A bolt of lightning streaked across the black clouds before them, followed by a colossal explosion of thunder louder than any cannon fire. The skies went totally gray, along with Helena Duxton’s mood.
“Did I mention there’d be lightning?” Helena’s voice warned over the radio, more condescending than usual.
Cold rain splattered the windscreen in front of Briley. Small drops turned into huge blotches the size of toads. Briley and her charges passed through a curtain of wet, plunging into the storm’s erratic air currents. Sprays of chilly rain started dribbling down the back of Briley’s seat. A cold dampness sent shivers down her shoulders.
“White Rabbits stick close to me,” Briley struggled with the controls and rudder pedals. The storm’s onslaught threatened to pick up her Kestrel and just push it aside. The only way Briley knew how they were going to get through this was to treat the storm like an enemy. She S-turned; pushing the control stick hard left to bank across the strong current, then shoving the stick hard over to the right. Her late grandfather, a fisherman, would laud her for “tacking against the wind,” a technique he used to guide his little sailboat forward against a strong head wind.
The technique was working and their little group of six were making headway. Briley felt some small comfort that the enemy bombers they were trying to intercept were suffering the same rotten weather as they were. Except they had enclosed cockpits.
They passed through a gap in the storm. Sneaking a glance over the side, Briley barely made out the ghostly outline of the English coast and the whitecaps slapping the North Sea. A stinging sheet of rain pelted her flying goggles and the leather cap that covered her head. She ducked back behind the relative safety of the Kestrel’s windscreen. Another check of the compass confirmed where they were. Grasping the control stick, she banked towards a massive cloud, drawing the rest behind her.
“White Rabbits, look for the enemy…”
No sooner did she speak when the skies were filled with massive wings, spinning propeller blades and the snarl of engines. Her calculations were maybe a little too precise. They didn’t need to search for the enemy bomber formation—they were right here.
Planes on both sides of the conflict reacted, rolling away from one another to avoid collision. Briley overheard shouts of warnings and dozens of colorful epithets screaming over the radio. She knew that most of those colorful epithets were meant for her.
“White Rabbit One,” Helena grimly remarked. “Enemy aircraft in sight.”
“Evade, evade!” Briley called out to the other planes, trying to make sense of the confusion. At least it was relatively easy to determine which aircraft belonged to a side. Their Kestrels were biplanes with two wings and an engine up front. The enemy’s medium bombers had twin engines built into a single large wing and a double rudder tail at the back. The pilot and bombardier sat behind a rounded nose made of armored glass. Gun ports studded the waist and a dome atop the airplane.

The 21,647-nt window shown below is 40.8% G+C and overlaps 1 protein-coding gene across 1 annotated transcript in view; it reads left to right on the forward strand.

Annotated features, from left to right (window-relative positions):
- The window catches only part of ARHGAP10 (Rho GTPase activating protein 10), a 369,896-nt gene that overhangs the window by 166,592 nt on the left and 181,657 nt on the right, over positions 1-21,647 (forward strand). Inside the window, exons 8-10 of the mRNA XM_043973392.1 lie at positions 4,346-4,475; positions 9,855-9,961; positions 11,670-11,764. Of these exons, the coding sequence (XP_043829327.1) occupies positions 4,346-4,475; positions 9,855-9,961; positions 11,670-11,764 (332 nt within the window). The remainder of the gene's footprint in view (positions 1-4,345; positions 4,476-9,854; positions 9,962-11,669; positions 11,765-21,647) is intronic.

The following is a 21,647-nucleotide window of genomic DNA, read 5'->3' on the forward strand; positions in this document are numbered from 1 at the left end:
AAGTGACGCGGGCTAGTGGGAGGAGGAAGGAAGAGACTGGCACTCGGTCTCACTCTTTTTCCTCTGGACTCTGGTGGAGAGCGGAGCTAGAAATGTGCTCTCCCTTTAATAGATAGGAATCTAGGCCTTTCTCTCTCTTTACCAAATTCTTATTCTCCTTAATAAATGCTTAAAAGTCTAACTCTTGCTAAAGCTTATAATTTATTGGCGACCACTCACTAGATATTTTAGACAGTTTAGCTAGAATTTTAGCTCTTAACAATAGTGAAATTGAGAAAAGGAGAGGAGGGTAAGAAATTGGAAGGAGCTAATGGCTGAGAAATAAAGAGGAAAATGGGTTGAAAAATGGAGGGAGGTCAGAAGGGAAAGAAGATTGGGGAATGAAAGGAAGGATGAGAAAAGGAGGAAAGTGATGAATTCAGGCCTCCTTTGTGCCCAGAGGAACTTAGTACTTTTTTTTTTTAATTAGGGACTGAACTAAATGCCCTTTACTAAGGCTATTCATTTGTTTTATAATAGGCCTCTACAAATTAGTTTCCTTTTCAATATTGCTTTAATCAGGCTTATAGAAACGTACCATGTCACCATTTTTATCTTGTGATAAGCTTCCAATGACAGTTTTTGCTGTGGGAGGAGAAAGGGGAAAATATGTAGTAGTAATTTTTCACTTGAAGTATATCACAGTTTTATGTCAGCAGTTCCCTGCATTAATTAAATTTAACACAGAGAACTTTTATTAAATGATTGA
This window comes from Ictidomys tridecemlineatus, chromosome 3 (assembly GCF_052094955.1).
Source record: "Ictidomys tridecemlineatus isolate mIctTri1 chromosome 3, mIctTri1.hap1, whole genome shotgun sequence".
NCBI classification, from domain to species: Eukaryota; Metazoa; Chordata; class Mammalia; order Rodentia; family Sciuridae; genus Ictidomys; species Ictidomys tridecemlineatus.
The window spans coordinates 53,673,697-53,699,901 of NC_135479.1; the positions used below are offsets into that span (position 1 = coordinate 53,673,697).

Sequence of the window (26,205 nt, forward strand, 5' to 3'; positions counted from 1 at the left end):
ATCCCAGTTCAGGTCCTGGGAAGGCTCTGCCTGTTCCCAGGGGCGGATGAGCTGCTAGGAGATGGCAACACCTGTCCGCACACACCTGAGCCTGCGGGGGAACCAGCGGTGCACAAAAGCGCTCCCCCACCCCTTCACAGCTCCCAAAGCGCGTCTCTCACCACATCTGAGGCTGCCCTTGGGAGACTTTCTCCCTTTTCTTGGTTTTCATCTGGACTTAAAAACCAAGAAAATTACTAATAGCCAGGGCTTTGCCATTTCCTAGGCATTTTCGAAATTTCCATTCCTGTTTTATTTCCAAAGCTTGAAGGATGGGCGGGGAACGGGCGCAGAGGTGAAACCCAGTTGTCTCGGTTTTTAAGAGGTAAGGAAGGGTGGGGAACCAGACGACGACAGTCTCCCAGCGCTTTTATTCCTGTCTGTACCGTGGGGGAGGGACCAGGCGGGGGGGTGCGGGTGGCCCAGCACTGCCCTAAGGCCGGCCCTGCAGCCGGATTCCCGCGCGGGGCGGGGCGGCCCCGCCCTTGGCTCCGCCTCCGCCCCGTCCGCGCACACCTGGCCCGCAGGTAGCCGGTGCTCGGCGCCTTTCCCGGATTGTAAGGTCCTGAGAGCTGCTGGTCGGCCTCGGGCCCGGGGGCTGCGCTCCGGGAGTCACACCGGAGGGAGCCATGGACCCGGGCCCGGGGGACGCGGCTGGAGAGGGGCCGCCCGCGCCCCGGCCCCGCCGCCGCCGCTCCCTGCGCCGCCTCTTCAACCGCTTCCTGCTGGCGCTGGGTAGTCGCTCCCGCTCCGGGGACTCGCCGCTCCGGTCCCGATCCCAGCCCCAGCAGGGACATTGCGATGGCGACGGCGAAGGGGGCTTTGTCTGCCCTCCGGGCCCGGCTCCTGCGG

One bomber passed so close to Briley she could make out the surprised expression of the Legion crew gunner sitting in the top dome. He was wearing a beige flying jumpsuit, inflatable vest, pilot’s cap and an oxygen mask that covered much of his face. His eyes went wide in amazement. Before he could pivot his machinegun at her and fire, she snapped her plane’s control stick, kicked the rudder pedals and spun away.
Surprise on both sides of the war evaporated into terror and aggression. Gunfire erupted across the lightning-streaked skies. Shouts for help and cries of victory filled the radio speakers in Briley’s ears. A blossoming explosion illuminated a foggy swirl off to Briley’s side. It was impossible for her to tell whether it was a foe going down in flames or a friend in peril. This wasn’t a dogfight, but a rain-filled scrum for survival.
“White Rabbit One?” Helena’s voice frantically called out. “Briley, where the devil are you?”
Flying through a lightning-streaked cloud bank, Briley came across the dark spread-eagle of a bomber and gave chase. The plane vanished and reappeared as she flew blindly through sheets of rain. Wiping the condensation from her goggles with the back of a leather glove, she kept up the pursuit. She and the gunner in the enemy plane’s top dome exchanged bursts of machinegun fire, neither striking.
An updraft caught both planes, tossing them wildly out of control. The Kestrel nearly stalled out, its wings no longer generating enough lift to support it. Briley seized the control stick, the muscles in her shoulders straining, refusing to let the bomber escape. The bigger plane plummeted several hundred feet and rolled over on its back, exposing its vulnerable belly to her.
The bomber was no longer an aircraft filled with men, but an elusive metal bird she was hunting. Briley clenched the gun lever on the stick. The Vickers machineguns hummed, vibrating the plane’s airframe and the seat under her rump.
Shells struck the bomber’s underside, slicing through aluminum panels. The plane twisted and shuddered as though it was a living thing. Smoke and oil streaked from the deep wounds.